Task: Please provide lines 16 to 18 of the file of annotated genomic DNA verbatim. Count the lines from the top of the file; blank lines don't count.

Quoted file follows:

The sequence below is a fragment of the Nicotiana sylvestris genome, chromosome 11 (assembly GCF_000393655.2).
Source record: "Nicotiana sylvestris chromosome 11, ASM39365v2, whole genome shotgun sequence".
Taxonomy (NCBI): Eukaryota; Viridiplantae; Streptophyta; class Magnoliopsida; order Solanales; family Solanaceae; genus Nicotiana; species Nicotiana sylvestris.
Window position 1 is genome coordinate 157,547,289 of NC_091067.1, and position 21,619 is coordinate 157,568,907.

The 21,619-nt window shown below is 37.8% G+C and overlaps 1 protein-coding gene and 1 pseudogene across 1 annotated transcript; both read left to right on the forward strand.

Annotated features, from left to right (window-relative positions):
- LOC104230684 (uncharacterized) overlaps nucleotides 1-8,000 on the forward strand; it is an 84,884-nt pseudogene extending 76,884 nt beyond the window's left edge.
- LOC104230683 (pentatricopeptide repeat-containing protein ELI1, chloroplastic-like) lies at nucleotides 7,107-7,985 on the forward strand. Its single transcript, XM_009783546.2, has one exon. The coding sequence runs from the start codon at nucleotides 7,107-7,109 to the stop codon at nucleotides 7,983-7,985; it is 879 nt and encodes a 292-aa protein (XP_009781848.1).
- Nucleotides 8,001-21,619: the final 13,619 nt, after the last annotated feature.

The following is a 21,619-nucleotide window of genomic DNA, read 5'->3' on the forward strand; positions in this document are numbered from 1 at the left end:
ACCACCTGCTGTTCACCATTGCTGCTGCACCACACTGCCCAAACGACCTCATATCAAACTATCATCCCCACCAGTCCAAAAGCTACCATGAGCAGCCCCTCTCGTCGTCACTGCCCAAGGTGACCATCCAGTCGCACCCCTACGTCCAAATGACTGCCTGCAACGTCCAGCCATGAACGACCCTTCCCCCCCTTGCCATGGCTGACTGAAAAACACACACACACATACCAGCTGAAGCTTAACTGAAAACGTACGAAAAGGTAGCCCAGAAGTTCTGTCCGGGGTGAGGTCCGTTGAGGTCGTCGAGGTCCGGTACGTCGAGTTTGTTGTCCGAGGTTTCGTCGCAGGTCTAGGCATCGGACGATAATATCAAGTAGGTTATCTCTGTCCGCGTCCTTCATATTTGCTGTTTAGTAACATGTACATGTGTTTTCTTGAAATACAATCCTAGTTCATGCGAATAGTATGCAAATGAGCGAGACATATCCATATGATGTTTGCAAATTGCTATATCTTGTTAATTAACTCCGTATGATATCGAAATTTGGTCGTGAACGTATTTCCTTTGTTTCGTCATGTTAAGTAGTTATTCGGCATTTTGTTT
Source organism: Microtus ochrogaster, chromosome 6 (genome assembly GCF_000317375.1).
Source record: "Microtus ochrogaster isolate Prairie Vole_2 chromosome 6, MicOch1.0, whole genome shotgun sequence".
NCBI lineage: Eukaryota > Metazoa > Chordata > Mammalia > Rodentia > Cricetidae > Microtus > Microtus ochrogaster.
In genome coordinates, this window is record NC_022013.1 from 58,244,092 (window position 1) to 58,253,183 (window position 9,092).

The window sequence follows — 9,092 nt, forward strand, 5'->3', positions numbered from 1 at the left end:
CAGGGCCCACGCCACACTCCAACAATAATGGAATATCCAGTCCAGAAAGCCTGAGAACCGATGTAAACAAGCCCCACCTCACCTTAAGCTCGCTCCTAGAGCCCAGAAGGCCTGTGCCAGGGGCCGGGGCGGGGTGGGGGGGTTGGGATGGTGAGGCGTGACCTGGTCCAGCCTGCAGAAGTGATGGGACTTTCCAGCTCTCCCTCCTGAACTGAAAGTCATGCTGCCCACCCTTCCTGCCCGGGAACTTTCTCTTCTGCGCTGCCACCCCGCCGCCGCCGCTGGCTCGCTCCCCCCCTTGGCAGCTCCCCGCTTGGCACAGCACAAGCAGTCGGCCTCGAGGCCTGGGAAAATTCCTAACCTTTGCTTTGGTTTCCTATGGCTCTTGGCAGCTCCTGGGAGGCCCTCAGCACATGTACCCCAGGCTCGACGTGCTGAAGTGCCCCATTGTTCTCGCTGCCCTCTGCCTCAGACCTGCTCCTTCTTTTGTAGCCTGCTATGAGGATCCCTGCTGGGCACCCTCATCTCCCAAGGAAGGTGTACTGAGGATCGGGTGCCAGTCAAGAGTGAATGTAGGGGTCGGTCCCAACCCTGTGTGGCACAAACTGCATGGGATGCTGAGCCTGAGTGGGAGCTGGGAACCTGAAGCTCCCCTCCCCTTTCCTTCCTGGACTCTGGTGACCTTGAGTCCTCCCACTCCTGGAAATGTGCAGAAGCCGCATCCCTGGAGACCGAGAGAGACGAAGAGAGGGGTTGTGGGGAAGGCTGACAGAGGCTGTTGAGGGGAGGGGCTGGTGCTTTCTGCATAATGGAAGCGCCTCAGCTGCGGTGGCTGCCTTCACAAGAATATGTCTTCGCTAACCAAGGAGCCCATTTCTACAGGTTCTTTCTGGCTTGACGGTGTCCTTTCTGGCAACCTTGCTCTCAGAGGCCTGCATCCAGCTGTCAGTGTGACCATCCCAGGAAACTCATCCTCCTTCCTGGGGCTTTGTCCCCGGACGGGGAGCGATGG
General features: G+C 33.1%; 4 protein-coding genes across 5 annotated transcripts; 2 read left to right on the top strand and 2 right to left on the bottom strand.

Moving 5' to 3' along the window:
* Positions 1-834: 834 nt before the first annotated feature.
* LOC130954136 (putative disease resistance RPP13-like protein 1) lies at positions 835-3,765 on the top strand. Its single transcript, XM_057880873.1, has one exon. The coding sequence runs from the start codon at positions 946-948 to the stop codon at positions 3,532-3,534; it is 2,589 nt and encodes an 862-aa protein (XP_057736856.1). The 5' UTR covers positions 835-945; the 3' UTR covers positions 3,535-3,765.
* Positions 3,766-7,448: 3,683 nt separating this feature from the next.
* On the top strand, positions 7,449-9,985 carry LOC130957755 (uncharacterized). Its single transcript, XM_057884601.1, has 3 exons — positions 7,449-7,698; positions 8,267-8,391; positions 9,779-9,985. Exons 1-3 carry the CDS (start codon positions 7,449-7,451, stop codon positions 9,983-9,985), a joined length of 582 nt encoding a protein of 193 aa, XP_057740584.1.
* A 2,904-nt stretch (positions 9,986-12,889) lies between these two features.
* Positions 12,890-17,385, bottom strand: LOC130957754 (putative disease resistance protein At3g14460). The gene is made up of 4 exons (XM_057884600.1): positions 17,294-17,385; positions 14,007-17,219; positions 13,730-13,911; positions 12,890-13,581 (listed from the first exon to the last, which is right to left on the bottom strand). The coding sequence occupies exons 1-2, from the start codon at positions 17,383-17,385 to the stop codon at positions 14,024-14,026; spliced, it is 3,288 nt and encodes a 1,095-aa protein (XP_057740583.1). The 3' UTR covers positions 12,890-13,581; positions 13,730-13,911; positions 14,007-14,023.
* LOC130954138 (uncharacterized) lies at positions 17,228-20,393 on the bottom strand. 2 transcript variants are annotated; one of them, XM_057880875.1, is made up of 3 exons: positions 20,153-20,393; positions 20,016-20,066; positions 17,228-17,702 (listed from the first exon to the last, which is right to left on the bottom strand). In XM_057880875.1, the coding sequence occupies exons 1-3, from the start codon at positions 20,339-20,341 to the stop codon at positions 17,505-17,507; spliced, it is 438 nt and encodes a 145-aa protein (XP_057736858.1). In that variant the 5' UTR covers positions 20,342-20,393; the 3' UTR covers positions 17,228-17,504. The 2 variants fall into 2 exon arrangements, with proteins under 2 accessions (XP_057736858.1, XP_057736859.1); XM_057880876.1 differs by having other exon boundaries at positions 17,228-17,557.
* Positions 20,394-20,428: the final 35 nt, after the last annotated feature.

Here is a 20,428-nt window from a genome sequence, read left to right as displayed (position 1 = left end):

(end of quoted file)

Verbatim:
The window sequence follows — 9,092 nt, forward strand, 5'->3', positions numbered from 1 at the left end:
CAGGGCCCACGCCACACTCCAACAATAATGGAATATCCAGTCCAGAAAGCCTGAGAACCGATGTAAACAAGCCCCACCTCACCTTAAGCTCGCTCCTAGAGCCCAGAAGGCCTGTGCCAGGGGCCGGGGCGGGGTGGGGGGGTTGGGATGGTGAGGCGTGACCTGGTCCAGCCTGCAGAAGTGATGGGACTTTCCAGCTCTCCCTCCTGAACTGAAAGTCATGCTGCCCACCCTTCCTGCCCGGGAACTTTCTCTTCTGCGCTGCCACCCCGCCGCCGCCGCTGGCTCGCTCCCCCCCTTGGCAGCTCCCCGCTTGGCACAGCACAAGCAGTCGGCCTCGAGGCCTGGGAAAATTCCTAACCTTTGCTTTGGTTTCCTATGGCTCTTGGCAGCTCCTGGGAGGCCCTCAGCACATGTACCCCAGGCTCGACGTGCTGAAGTGCCCCATTGTTCTCGCTGCCCTCTGCCTCAGACCTGCTCCTTCTTTTGTAGCCTGCTATGAGGATCCCTGCTGGGCACCCTCATCTCCCAAGGAAGGTGTACTGAGGATCGGGTGCCAGTCAAGAGTGAATGTAGGGGTCGGTCCCAACCCTGTGTGGCACAAACTGCATGGGATGCTGAGCCTGAGTGGGAGCTGGGAACCTGAAGCTCCCCTCCCCTTTCCTTCCTGGACTCTGGTGACCTTGAGTCCTCCCACTCCTGGAAATGTGCAGAAGCCGCATCCCTGGAGACCGAGAGAGACGAAGAGAGGGGTTGTGGGGAAGGCTGACAGAGGCTGTTGAGGGGAGGGGCTGGTGCTTTCTGCATAATGGAAGCGCCTCAGCTGCGGTGGCTGCCTTCACAAGAATATGTCTTCGCTAACCAAGGAGCCCATTTCTACAGGTTCTTTCTGGCTTGACGGTGTCCTTTCTGGCAACCTTGCTCTCAGAGGCCTGCATCCAGCTGTCAGTGTGACCATCCCAGGAAACTCATCCTCCTTCCTGGGGCTTTGTCCCCGGACGGGGAGCGATGG
General features: G+C 33.1%; 4 protein-coding genes across 5 annotated transcripts; 2 read left to right on the top strand and 2 right to left on the bottom strand.